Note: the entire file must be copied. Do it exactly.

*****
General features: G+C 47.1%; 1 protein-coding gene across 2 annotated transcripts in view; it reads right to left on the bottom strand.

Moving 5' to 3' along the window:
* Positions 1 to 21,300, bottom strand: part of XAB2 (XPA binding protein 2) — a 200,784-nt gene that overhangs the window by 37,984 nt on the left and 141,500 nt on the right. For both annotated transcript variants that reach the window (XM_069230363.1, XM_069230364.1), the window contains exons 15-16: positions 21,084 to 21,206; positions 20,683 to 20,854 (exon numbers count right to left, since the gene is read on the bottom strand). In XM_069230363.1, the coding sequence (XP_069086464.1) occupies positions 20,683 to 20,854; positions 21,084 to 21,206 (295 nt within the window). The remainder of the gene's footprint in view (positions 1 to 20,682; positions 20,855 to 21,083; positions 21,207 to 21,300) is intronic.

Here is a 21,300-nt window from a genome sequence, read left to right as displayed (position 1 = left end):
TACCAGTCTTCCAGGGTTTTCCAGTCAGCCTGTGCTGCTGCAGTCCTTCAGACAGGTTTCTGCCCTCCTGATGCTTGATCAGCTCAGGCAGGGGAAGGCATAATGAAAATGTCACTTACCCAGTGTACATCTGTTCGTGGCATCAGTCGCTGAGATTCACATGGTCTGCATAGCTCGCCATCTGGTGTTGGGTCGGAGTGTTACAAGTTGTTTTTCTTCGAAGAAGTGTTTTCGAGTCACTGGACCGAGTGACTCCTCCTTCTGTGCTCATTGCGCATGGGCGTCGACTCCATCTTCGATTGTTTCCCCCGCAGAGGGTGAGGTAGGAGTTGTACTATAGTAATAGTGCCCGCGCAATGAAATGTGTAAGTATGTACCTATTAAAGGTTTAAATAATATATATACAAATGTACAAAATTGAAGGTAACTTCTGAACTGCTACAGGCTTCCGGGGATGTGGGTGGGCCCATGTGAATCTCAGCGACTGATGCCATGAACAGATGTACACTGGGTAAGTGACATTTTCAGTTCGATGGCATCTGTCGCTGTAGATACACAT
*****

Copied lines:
General features: G+C 47.1%; 1 protein-coding gene across 2 annotated transcripts in view; it reads right to left on the bottom strand.

Moving 5' to 3' along the window:
* Positions 1 to 21,300, bottom strand: part of XAB2 (XPA binding protein 2) — a 200,784-nt gene that overhangs the window by 37,984 nt on the left and 141,500 nt on the right. For both annotated transcript variants that reach the window (XM_069230363.1, XM_069230364.1), the window contains exons 15-16: positions 21,084 to 21,206; positions 20,683 to 20,854 (exon numbers count right to left, since the gene is read on the bottom strand). In XM_069230363.1, the coding sequence (XP_069086464.1) occupies positions 20,683 to 20,854; positions 21,084 to 21,206 (295 nt within the window). The remainder of the gene's footprint in view (positions 1 to 20,682; positions 20,855 to 21,083; positions 21,207 to 21,300) is intronic.

Here is a 21,300-nt window from a genome sequence, read left to right as displayed (position 1 = left end):
TACCAGTCTTCCAGGGTTTTCCAGTCAGCCTGTGCTGCTGCAGTCCTTCAGACAGGTTTCTGCCCTCCTGATGCTTGATCAGCTCAGGCAGGGGAAGGCATAATGAAAATGTCACTTACCCAGTGTACATCTGTTCGTGGCATCAGTCGCTGAGATTCACATGGTCTGCATAGCTCGCCATCTGGTGTTGGGTCGGAGTGTTACAAGTTGTTTTTCTTCGAAGAAGTGTTTTCGAGTCACTGGACCGAGTGACTCCTCCTTCTGTGCTCATTGCGCATGGGCGTCGACTCCATCTTCGATTGTTTCCCCCGCAGAGGGTGAGGTAGGAGTTGTACTATAGTAATAGTGCCCGCGCAATGAAATGTGTAAGTATGTACCTATTAAAGGTTTAAATAATATATATACAAATGTACAAAATTGAAGGTAACTTCTGAACTGCTACAGGCTTCCGGGGATGTGGGTGGGCCCATGTGAATCTCAGCGACTGATGCCATGAACAGATGTACACTGGGTAAGTGACATTTTCAGTTCGATGGCATCTGTCGCTGTAGATACACAT